It was actually kind of fun. Though there was a little corner of my mind that kept screaming, Book! This is a book that you’re ripping apart with your exacto knife here! And it’s a nice book, hardcover and with color pictures, even if they’re that cheap kind of color pictures with the three-color ink that they use for magazines . . . You’re taking apart a BOOK! But I am going to put in back together (and I’m going to do a better job of it; I’m going to sew the book well enough that I don’t need two millimeters of glue coating the spine to hold the thing together . . .) And for those of you worried about my book karma, I also completed making two books today, so my net effect on the number of books extant in the world is positive, not negative. But I can’t deny that there was some internal cringing involved.
Tag Archives: clases
I’m alive, I’m still here, things are fine but these past few days have been a little hectic (which is to say, hectic for Spain, which is comparatively not hectic, but more hectic than not-hectic in Spain. If you followed that). There seems to be only two flavors of homework in Spain: almost none and gobs. It occurred to me on Monday that the amount of things that needed to be done for today fell into the gobs category. If I had been planning ahead, it would not necessarily have been so, but I wasn’t, and it was. Hence, I’ve read a 210 page novel, watched the movie, studied for and taken a midterm, and gone to class and done all in the 46 hours between Monday classtime and class today. Also bought new pens, because I seem to be in the midst of a pen death blight (I don’t usually kill my pens, but I’ve gone through four of them in the past two or three weeks. And while people always give you loads of cheap ballpoint pens, I’m a pen snob and don’t like them).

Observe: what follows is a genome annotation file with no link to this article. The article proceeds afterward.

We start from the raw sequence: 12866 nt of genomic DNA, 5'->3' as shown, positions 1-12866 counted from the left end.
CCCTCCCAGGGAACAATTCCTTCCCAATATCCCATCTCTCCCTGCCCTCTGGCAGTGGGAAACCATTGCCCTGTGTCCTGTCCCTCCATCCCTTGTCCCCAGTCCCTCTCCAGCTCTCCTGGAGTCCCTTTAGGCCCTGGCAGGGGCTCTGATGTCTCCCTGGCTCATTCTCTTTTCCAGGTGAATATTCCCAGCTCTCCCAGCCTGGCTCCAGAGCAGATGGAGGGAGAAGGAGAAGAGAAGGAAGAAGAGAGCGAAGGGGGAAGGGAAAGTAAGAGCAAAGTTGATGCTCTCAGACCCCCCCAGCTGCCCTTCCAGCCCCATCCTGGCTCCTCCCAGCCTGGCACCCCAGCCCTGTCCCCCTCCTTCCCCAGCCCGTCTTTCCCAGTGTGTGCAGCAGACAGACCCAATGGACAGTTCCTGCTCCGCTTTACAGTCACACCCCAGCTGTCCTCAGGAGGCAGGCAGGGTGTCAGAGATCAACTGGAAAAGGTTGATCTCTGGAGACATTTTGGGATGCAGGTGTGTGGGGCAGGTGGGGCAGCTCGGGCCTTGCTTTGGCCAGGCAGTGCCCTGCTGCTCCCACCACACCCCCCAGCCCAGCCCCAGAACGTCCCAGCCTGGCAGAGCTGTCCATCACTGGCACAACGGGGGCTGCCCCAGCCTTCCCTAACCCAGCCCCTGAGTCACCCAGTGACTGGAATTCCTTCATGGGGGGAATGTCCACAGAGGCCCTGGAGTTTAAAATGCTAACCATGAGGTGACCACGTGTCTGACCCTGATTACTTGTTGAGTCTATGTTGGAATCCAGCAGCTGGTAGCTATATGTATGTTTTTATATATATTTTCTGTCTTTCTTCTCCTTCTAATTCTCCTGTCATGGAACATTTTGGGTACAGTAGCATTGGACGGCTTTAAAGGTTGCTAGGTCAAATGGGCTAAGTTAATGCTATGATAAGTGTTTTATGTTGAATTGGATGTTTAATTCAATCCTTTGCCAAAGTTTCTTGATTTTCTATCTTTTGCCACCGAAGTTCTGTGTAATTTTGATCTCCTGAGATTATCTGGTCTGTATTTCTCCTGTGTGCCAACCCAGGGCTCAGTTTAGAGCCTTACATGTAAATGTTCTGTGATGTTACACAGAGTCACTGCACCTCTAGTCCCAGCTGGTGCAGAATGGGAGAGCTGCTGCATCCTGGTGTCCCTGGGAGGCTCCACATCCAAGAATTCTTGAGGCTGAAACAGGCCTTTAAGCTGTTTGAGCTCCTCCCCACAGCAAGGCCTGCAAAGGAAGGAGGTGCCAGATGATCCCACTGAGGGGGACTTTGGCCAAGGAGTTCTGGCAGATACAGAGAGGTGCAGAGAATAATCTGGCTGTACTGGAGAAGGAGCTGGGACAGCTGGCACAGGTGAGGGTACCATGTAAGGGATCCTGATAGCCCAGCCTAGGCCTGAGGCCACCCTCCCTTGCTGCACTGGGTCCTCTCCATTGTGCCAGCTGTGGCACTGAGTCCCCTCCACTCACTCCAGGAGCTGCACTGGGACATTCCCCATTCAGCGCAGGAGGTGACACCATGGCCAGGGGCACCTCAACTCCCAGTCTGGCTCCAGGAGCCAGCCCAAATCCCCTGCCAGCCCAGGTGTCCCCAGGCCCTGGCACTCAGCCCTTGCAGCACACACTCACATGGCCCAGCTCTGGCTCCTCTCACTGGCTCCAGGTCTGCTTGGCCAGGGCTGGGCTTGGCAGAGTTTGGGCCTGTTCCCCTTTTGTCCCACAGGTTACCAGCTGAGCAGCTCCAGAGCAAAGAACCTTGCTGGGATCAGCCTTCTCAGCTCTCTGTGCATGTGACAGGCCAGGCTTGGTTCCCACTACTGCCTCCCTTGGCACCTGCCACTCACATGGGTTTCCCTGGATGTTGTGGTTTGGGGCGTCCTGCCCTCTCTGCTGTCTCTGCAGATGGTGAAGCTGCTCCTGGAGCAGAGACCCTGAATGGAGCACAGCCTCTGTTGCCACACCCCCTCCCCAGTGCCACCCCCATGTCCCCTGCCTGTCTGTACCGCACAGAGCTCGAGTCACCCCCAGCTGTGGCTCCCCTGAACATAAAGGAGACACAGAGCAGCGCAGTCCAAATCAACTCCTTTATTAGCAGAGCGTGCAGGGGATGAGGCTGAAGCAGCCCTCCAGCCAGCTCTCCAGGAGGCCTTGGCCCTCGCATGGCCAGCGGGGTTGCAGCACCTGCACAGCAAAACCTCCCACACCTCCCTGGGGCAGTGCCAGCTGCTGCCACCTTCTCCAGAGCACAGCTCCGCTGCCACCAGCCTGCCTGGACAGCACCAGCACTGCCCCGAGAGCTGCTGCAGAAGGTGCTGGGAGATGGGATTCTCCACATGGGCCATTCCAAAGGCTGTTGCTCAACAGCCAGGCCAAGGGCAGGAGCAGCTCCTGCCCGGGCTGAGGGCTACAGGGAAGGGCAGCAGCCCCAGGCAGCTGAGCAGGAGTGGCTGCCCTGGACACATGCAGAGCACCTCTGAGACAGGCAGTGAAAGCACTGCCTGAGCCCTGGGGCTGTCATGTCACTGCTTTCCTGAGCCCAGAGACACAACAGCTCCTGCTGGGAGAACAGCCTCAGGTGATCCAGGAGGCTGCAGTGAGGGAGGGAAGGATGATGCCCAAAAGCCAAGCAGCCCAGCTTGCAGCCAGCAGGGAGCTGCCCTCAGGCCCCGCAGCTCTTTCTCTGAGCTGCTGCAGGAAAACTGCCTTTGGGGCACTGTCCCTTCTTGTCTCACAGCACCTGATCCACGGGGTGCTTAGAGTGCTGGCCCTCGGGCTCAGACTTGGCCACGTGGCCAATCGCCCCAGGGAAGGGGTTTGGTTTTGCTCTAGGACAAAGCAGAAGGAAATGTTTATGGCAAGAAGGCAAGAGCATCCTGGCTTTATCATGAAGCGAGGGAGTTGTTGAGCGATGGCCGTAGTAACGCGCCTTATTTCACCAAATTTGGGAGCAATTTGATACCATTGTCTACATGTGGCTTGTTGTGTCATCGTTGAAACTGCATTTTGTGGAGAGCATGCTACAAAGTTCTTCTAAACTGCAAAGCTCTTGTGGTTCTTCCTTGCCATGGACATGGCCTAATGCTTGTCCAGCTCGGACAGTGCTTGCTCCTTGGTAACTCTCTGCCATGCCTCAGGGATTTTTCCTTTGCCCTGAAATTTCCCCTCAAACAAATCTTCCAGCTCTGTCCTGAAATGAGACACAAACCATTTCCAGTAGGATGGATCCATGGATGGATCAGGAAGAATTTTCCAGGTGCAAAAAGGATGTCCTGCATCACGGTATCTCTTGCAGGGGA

And it was election day. Did I mention that? Of course, you probably knew that anyway.
I’ve heard it said that that the busiest people are the most on top of things and organized. And from where I am right now, I’m pretty sure that it’s true. When I’m at Smith, fencing three or four days a week, taking four decently hard classes, on the leadership boards for somewhere between four and six clubs, depending on how you count, I am a pretty put-together person. My room isn’t always clean, but I know what needs to be done and I find time to do it without shorting myself on too much sleep, and I look ahead in the syllabi and know when tests are coming up and large books need to be read by, and I still manage to find time to just be myself with my friends somewhere in there. Here, where’s there’s very little work most of the time, I can’t be bothered to remember that every three classes we have to read a literary text, and to remember that this one’s a novel, and have the foresight to figure out that if the last class on that book I didn’t like is a Monday, that means that the first class on the next book/movie will be a Wednesday, which means that I won’t have a weekend in which to do it.